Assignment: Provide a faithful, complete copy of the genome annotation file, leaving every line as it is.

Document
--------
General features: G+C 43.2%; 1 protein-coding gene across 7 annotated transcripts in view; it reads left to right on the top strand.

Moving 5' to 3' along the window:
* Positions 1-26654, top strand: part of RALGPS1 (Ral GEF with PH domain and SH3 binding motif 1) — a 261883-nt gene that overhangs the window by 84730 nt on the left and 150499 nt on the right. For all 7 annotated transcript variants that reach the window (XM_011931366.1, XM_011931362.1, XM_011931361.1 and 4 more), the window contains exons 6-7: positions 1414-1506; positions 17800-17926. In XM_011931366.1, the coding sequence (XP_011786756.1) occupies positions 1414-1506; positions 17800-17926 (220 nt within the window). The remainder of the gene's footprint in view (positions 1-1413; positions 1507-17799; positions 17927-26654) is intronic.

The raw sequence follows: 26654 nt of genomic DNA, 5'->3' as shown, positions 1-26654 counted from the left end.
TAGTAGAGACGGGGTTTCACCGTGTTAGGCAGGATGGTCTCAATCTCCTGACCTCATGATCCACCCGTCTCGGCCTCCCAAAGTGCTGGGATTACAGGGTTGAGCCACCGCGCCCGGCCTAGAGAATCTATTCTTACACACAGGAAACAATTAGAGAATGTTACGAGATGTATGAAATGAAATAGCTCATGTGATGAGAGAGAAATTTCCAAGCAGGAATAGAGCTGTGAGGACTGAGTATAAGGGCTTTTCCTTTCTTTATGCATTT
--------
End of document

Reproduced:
General features: G+C 43.2%; 1 protein-coding gene across 7 annotated transcripts in view; it reads left to right on the top strand.

Moving 5' to 3' along the window:
* Positions 1-26654, top strand: part of RALGPS1 (Ral GEF with PH domain and SH3 binding motif 1) — a 261883-nt gene that overhangs the window by 84730 nt on the left and 150499 nt on the right. For all 7 annotated transcript variants that reach the window (XM_011931366.1, XM_011931362.1, XM_011931361.1 and 4 more), the window contains exons 6-7: positions 1414-1506; positions 17800-17926. In XM_011931366.1, the coding sequence (XP_011786756.1) occupies positions 1414-1506; positions 17800-17926 (220 nt within the window). The remainder of the gene's footprint in view (positions 1-1413; positions 1507-17799; positions 17927-26654) is intronic.

The raw sequence follows: 26654 nt of genomic DNA, 5'->3' as shown, positions 1-26654 counted from the left end.
TAGTAGAGACGGGGTTTCACCGTGTTAGGCAGGATGGTCTCAATCTCCTGACCTCATGATCCACCCGTCTCGGCCTCCCAAAGTGCTGGGATTACAGGGTTGAGCCACCGCGCCCGGCCTAGAGAATCTATTCTTACACACAGGAAACAATTAGAGAATGTTACGAGATGTATGAAATGAAATAGCTCATGTGATGAGAGAGAAATTTCCAAGCAGGAATAGAGCTGTGAGGACTGAGTATAAGGGCTTTTCCTTTCTTTATGCATTT